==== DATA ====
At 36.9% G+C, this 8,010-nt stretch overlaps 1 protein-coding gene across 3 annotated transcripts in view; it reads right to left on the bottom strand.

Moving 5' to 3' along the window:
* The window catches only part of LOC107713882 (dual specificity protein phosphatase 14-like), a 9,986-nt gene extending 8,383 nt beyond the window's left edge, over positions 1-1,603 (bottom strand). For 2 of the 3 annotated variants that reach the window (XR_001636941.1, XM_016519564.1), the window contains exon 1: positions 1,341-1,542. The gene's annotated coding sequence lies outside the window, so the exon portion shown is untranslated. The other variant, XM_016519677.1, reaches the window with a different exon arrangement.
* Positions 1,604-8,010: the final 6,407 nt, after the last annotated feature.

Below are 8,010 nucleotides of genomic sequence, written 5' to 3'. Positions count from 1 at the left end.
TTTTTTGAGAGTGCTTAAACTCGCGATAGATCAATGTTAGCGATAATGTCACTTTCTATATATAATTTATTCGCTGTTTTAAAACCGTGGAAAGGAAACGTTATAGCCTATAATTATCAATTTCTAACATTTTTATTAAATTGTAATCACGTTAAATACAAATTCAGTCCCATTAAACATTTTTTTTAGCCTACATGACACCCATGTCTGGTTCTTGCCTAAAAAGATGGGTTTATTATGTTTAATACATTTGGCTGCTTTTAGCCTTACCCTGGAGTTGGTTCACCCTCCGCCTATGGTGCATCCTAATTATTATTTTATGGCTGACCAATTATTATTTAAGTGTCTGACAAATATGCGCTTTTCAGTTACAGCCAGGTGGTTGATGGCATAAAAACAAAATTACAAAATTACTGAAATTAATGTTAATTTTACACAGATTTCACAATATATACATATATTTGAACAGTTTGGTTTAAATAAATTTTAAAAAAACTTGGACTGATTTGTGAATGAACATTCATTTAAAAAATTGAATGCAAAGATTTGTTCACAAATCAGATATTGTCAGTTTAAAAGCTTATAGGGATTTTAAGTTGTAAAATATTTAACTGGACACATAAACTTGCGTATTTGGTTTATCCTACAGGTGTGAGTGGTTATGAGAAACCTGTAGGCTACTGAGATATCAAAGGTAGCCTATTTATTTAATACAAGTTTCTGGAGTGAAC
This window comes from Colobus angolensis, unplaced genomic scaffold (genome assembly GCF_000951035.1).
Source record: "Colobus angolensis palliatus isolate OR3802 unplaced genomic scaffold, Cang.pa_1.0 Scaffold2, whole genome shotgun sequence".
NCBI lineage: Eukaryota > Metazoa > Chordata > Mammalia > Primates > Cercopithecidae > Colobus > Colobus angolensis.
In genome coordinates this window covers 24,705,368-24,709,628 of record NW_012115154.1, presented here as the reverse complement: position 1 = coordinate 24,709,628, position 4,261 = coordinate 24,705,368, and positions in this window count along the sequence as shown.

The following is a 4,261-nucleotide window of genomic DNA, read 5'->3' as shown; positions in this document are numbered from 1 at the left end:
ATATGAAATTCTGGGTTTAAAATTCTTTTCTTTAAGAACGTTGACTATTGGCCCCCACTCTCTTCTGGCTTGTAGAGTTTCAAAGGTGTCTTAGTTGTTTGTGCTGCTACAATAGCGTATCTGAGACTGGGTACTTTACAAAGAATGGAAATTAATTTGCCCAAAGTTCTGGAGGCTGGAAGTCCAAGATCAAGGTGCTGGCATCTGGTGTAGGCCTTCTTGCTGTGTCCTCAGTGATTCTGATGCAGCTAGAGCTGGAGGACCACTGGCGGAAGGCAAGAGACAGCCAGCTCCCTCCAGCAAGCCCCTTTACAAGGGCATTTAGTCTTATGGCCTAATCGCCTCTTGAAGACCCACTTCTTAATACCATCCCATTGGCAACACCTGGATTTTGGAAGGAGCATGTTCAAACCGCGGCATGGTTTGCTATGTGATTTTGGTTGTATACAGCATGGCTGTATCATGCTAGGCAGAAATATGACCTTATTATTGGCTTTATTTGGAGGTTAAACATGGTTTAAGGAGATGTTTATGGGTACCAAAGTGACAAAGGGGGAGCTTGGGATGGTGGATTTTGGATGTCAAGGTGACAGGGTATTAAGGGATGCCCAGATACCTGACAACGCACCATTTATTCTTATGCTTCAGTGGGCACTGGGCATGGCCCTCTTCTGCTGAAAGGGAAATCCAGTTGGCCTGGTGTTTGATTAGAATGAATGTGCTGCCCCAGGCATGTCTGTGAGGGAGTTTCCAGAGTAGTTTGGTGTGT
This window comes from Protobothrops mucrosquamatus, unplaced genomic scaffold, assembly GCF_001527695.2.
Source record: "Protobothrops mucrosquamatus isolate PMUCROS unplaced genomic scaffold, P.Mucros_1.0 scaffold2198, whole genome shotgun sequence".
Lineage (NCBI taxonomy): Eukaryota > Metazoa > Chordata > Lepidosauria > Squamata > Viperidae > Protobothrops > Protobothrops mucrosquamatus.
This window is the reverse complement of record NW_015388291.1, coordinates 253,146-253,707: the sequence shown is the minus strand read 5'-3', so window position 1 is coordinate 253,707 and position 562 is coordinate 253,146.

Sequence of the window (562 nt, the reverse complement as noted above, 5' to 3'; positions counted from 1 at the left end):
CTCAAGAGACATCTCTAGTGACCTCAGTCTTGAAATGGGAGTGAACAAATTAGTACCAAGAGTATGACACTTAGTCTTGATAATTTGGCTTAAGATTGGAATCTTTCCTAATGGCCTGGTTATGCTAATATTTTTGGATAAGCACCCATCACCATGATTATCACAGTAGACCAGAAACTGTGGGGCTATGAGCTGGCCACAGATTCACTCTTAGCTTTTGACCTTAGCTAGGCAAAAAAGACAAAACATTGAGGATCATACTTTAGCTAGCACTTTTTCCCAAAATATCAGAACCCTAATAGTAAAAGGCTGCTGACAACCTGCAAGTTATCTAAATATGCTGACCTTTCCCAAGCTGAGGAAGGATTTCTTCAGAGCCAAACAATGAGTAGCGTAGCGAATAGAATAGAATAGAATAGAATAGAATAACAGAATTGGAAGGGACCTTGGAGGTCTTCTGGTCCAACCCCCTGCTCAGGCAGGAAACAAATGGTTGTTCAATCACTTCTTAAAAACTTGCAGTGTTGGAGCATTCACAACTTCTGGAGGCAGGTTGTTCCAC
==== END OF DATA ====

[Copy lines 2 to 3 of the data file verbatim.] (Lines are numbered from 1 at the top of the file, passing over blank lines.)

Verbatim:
Moving 5' to 3' along the window:
* The window catches only part of LOC107713882 (dual specificity protein phosphatase 14-like), a 9,986-nt gene extending 8,383 nt beyond the window's left edge, over positions 1-1,603 (bottom strand). For 2 of the 3 annotated variants that reach the window (XR_001636941.1, XM_016519564.1), the window contains exon 1: positions 1,341-1,542. The gene's annotated coding sequence lies outside the window, so the exon portion shown is untranslated. The other variant, XM_016519677.1, reaches the window with a different exon arrangement.